Easter will not be the same this year. At least not in terms of the modern American celebration of Easter. Our church is pretty casual compared to many, but even we dress up a little fancier, sing a traditional hymn or two, and have an Easter egg hunt after worship. But this year, in the midst of the Covid-19 mandated social distancing, we will not be together with the larger church family. We will watch our worship service from home with our immediate family and miss being in close contact with our community.
This time in which we find ourselves is strange and disorienting. It is also scary and anxiety producing. Trying to protect ourselves and our families from an invisible germ that can sicken and even kill is a terrifying prospect. As we should, we isolate, stay home, and try not to let the stress overtake us.
But we will not be the first group of people who were isolated and scared on Easter.
Our focus on Jesus’ resurrection is joyous, and we sing hallelujah in response. But on that very first Easter, Jesus’ disciples had no certainty how the story was going to play out. All they knew was that Jesus was dead, and they were now targets.
In John’s narrative, Jesus’ follower and friend Mary Magdalene visited the tomb early on Easter morning while it was still dark and found the tomb empty. John 20. She hurried to Peter and John who also ran to the tomb. Upon finding Jesus gone, Peter and John returned home. Mary Magdalene stayed, distraught and weeping. The women who followed Jesus were seemingly able to move more freely because they were probably not on the leaders’ list of Jesus’ compatriots who could cause trouble. The men who closely followed Jesus gathered in a house with the doors locked because they feared that the leaders who killed Jesus would kill them too.
Later that morning, Mary Magdalene encountered angels and then Jesus himself. She was the first to meet the risen savior. She told the disciples all that she’d seen and that Jesus was alive. But by the time Easter evening came, the men remained behind locked doors, huddled together, worried, upset, and scared. When we talk about the disciples being afraid, we often view them with disdain: if they just had a little more faith, they’d have taken to the streets and freely exclaimed their friendship with Jesus. Looking at their situation now, I feel more sympathy for the disciples. They had every reason to be concerned for their safety. Actually, they were smart to stay under cover until they thought the threat was over.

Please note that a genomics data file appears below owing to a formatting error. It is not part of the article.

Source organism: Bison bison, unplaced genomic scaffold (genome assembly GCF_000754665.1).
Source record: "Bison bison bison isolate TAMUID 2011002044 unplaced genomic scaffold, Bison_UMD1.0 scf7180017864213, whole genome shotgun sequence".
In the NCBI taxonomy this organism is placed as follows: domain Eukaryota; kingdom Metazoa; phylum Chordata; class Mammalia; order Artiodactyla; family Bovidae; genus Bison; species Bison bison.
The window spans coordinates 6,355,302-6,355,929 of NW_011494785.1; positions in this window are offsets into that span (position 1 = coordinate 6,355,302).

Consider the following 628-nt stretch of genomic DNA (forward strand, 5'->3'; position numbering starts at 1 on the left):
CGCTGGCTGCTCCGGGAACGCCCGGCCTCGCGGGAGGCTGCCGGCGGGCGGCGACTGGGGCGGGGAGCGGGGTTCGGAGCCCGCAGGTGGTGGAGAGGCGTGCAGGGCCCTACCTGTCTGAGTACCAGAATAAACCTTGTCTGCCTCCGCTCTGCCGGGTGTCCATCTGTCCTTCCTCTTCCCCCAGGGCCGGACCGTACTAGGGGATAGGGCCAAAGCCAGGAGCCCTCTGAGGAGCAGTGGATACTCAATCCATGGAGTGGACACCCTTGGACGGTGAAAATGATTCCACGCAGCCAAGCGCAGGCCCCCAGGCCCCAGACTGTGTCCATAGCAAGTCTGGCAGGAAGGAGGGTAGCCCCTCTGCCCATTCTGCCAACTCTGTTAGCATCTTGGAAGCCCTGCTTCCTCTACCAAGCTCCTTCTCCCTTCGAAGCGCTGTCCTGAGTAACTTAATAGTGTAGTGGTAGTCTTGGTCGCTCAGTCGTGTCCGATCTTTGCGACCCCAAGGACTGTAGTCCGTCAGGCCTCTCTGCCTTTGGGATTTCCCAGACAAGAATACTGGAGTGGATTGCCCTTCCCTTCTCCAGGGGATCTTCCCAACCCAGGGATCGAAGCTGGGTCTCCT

At some point that night, Jesus suddenly appeared to the disciples in the midst of the locked room. Jesus proclaimed, “Peace be with you.” Depending on the gospel account, the disciples were terrified because they feared Jesus was a ghost and then overjoyed when he proved it was him (Luke 24:36) or simply overjoyed (John 20:19). But either way, Jesus made his way into their place to lessen their fear. Jesus’ purpose was to make his presence known and to comfort them.
This year, we will miss out on the trappings of our normal Easter gatherings. Instead, we will be more like the original disciples isolated in their room. And, we will continue to do the smart thing and stay in our homes until the threat is over. But just as Jesus wanted the disciples to feel his presence in order to ease their fear and give them peace, he wants us to feel comfort and peace in our hearts, minds, and spirits. Jesus was with his disciples on that first Easter, and he is with us today and always.